We examined a model of partially screened gap region above the polar cap, in which the electron-positron plasma generated by sparking discharges coexists with thermionic flow ejected by the bombardment of the surface beneath these sparks. Our special interest was the polar cap heating rate and the subpulse drifting rate, both phenomena presumably associated with sparks operating at the polar cap. We investigated correlation between the intrinsic drift rate and polar cap heating rate and found that they are coupled to each other in such a way that the thermal X-ray luminosity $L_x$ from heated polar cap depends only on the observational tertiary subpulse drift periodicity $\hat{P}_3$ (polar cap carousel time). Read More

2005Aug
Affiliations: 1UNLV, 2Zielona Gora Univ. & UNLV
Category: Astrophysics

A transient radio source in the direction of the Galactic Center, GCRT J1745-3009, exhibited 5 peculiar consecutive outbursts at 0.33 GHz with a period of 77.13 minutes and a duration of ~10 minutes for each outburst. Read More

The Monte Carlo simulations of pulsar periods, pulse-widths and magnetic inclination angles are performed. Using the available observational data sets we study a possible trial parent distribution functions by means of the Kolmogorov-Smirnov significance tests. We also use an additional condition that the numbers of generated interpulses, whether from both magnetic poles or from single pole, are at the observed levels. Read More

Recent observations suggest that the level of pulse-to-pulse intensity modulation observed in a given radio pulsar may depend on its period and period derivative. Such a ``modulation index relationship'' (MIR) may be an important tool for determining the physical processes behind the radio emission. In the context of sparking gap models, the exact functional form of the MIR depends on the physical processes occurring on the surface of the neutron star in the region known as the ``vacuum gap. Read More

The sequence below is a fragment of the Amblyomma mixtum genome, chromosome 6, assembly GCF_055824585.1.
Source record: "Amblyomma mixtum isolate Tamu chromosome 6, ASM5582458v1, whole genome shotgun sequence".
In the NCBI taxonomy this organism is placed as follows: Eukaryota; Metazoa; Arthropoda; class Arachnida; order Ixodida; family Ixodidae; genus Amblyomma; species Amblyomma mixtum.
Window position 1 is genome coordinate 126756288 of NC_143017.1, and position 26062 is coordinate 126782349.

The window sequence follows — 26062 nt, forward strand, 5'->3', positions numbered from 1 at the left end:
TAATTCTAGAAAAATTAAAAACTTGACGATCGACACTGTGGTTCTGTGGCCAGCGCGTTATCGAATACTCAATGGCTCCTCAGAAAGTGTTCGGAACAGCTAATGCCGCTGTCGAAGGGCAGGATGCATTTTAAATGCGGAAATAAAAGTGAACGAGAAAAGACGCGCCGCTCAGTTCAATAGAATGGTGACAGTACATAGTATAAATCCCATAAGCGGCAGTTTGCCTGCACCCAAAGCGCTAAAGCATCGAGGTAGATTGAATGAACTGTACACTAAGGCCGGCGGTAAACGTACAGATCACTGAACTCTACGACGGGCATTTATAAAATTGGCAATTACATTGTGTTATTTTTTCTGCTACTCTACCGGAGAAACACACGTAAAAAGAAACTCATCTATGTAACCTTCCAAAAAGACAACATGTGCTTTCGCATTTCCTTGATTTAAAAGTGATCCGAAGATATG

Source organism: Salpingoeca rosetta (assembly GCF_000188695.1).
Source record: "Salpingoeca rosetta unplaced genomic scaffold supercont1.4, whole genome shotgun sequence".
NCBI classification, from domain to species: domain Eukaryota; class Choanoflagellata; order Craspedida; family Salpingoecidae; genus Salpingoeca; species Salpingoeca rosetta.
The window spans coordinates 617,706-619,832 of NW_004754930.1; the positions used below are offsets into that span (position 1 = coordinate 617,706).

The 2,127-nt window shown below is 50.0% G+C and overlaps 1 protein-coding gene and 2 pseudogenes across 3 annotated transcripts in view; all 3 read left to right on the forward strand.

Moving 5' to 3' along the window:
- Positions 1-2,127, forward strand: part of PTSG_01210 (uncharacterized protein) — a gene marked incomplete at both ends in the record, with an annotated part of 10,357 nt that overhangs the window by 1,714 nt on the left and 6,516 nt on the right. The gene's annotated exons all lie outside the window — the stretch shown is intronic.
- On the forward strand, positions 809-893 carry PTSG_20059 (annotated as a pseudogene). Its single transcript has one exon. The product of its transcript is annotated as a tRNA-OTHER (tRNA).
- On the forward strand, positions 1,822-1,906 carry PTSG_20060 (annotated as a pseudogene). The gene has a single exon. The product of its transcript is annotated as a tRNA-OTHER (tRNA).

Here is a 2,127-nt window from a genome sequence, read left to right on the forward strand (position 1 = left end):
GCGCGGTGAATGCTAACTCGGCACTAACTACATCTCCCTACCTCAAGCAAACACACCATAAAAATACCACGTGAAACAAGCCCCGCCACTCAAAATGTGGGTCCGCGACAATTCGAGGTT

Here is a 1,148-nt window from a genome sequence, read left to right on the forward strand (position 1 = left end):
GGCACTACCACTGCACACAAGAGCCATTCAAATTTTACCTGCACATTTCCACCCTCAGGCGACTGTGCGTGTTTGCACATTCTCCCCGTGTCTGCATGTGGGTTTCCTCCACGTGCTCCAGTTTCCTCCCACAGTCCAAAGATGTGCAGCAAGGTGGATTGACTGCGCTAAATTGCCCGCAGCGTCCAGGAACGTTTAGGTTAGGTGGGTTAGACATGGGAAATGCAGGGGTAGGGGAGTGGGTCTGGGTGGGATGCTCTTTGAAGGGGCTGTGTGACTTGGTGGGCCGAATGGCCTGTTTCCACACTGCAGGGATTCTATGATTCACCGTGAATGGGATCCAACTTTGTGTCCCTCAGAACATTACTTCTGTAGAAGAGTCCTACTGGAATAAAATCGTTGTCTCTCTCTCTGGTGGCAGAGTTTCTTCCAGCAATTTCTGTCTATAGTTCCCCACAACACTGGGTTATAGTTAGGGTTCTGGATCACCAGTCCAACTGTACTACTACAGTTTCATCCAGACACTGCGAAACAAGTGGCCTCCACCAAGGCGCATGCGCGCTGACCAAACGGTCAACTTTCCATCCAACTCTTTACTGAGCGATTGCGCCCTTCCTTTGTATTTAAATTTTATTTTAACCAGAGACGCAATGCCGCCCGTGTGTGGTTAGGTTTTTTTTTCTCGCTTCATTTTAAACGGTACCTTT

It is argued that the nanosecond giant subpulses detected recently in the Crab pulsar are generated by means of the coherent curvature radiation of charged relativistic solitons associated with sparking discharges of the inner gap potential drop above the polar cap. Read More

The single-pulse properties of the millisecond radio pulsar PSR B1937+21 are studied in the 1410 MHz radio band. Aside from occasional ``giant pulses'' occurring in restricted regions of pulse phase, the emission appears to be remarkably stable, showing no pulse-to-pulse fluctuations other then those induced by propagation through the interstellar medium. This type of behavior has not been seen in any other pulsar although it was seen in previous 430 MHz observations of this source. Read More

We consider the curvature radiation of the point-like charge moving relativistically along curved magnetic field lines through a pulsar magnetospheric electron-positron plasma. We demonstrate that the radiation power is largely suppressed as compared with the vacuum case, but still at a considerable level, high enough to explain the observed pulsar luminosities. The emitted radiation is polarized perpendicularly to the plane of the curved magnetic filed lines coincides with $ which can freely escape from the magnetospheric plasma. Read More

2003Jul
Authors: F. Wu1, R. X. Xu2, Janusz Gil3
Affiliations: 1PKU, 2PKU, 3UZG